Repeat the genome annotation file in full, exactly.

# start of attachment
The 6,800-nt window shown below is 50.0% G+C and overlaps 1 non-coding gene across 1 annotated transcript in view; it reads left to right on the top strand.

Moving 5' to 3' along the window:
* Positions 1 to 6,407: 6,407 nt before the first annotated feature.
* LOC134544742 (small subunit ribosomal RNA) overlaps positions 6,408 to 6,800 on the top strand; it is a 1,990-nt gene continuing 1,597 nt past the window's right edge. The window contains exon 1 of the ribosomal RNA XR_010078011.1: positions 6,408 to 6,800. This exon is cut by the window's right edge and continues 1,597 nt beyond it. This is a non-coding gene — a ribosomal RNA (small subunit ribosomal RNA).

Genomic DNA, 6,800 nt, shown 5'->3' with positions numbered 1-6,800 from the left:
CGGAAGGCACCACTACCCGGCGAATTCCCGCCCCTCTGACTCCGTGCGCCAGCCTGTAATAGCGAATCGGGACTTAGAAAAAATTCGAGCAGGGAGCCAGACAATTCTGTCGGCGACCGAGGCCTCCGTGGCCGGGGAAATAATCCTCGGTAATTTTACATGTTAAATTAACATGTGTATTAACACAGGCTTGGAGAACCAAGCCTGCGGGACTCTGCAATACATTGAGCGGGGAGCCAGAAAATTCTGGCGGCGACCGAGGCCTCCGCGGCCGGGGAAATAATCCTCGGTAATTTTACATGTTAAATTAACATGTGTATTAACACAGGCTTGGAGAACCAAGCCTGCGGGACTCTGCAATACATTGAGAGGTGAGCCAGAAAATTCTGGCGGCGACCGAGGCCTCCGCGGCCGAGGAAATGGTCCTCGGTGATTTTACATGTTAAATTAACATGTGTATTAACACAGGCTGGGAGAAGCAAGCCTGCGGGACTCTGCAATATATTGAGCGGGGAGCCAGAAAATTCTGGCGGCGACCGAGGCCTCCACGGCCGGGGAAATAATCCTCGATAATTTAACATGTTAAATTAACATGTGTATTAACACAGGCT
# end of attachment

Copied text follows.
The 6,800-nt window shown below is 50.0% G+C and overlaps 1 non-coding gene across 1 annotated transcript in view; it reads left to right on the top strand.

Moving 5' to 3' along the window:
* Positions 1 to 6,407: 6,407 nt before the first annotated feature.
* LOC134544742 (small subunit ribosomal RNA) overlaps positions 6,408 to 6,800 on the top strand; it is a 1,990-nt gene continuing 1,597 nt past the window's right edge. The window contains exon 1 of the ribosomal RNA XR_010078011.1: positions 6,408 to 6,800. This exon is cut by the window's right edge and continues 1,597 nt beyond it. This is a non-coding gene — a ribosomal RNA (small subunit ribosomal RNA).

Genomic DNA, 6,800 nt, shown 5'->3' with positions numbered 1-6,800 from the left:
CGGAAGGCACCACTACCCGGCGAATTCCCGCCCCTCTGACTCCGTGCGCCAGCCTGTAATAGCGAATCGGGACTTAGAAAAAATTCGAGCAGGGAGCCAGACAATTCTGTCGGCGACCGAGGCCTCCGTGGCCGGGGAAATAATCCTCGGTAATTTTACATGTTAAATTAACATGTGTATTAACACAGGCTTGGAGAACCAAGCCTGCGGGACTCTGCAATACATTGAGCGGGGAGCCAGAAAATTCTGGCGGCGACCGAGGCCTCCGCGGCCGGGGAAATAATCCTCGGTAATTTTACATGTTAAATTAACATGTGTATTAACACAGGCTTGGAGAACCAAGCCTGCGGGACTCTGCAATACATTGAGAGGTGAGCCAGAAAATTCTGGCGGCGACCGAGGCCTCCGCGGCCGAGGAAATGGTCCTCGGTGATTTTACATGTTAAATTAACATGTGTATTAACACAGGCTGGGAGAAGCAAGCCTGCGGGACTCTGCAATATATTGAGCGGGGAGCCAGAAAATTCTGGCGGCGACCGAGGCCTCCACGGCCGGGGAAATAATCCTCGATAATTTAACATGTTAAATTAACATGTGTATTAACACAGGCT